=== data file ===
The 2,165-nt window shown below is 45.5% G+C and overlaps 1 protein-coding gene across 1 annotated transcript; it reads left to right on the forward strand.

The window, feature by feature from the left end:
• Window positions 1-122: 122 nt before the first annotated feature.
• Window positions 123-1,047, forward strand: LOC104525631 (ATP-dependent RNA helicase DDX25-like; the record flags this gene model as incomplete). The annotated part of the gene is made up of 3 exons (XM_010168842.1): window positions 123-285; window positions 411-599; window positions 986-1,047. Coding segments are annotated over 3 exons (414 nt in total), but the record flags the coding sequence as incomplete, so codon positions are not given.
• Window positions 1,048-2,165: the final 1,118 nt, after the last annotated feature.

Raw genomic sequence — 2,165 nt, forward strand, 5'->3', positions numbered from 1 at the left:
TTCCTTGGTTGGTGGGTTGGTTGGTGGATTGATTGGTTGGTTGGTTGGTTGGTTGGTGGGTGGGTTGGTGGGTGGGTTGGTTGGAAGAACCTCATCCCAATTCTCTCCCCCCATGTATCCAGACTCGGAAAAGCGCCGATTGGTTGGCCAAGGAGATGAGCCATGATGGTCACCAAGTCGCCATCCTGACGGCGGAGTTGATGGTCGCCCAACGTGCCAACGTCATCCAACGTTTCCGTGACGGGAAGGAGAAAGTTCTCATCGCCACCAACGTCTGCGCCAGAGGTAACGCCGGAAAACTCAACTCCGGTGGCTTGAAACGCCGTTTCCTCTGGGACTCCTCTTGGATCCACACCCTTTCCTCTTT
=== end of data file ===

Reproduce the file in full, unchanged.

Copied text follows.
The 2,165-nt window shown below is 45.5% G+C and overlaps 1 protein-coding gene across 1 annotated transcript; it reads left to right on the forward strand.

The window, feature by feature from the left end:
• Window positions 1-122: 122 nt before the first annotated feature.
• Window positions 123-1,047, forward strand: LOC104525631 (ATP-dependent RNA helicase DDX25-like; the record flags this gene model as incomplete). The annotated part of the gene is made up of 3 exons (XM_010168842.1): window positions 123-285; window positions 411-599; window positions 986-1,047. Coding segments are annotated over 3 exons (414 nt in total), but the record flags the coding sequence as incomplete, so codon positions are not given.
• Window positions 1,048-2,165: the final 1,118 nt, after the last annotated feature.

Raw genomic sequence — 2,165 nt, forward strand, 5'->3', positions numbered from 1 at the left:
TTCCTTGGTTGGTGGGTTGGTTGGTGGATTGATTGGTTGGTTGGTTGGTTGGTTGGTGGGTGGGTTGGTGGGTGGGTTGGTTGGAAGAACCTCATCCCAATTCTCTCCCCCCATGTATCCAGACTCGGAAAAGCGCCGATTGGTTGGCCAAGGAGATGAGCCATGATGGTCACCAAGTCGCCATCCTGACGGCGGAGTTGATGGTCGCCCAACGTGCCAACGTCATCCAACGTTTCCGTGACGGGAAGGAGAAAGTTCTCATCGCCACCAACGTCTGCGCCAGAGGTAACGCCGGAAAACTCAACTCCGGTGGCTTGAAACGCCGTTTCCTCTGGGACTCCTCTTGGATCCACACCCTTTCCTCTTT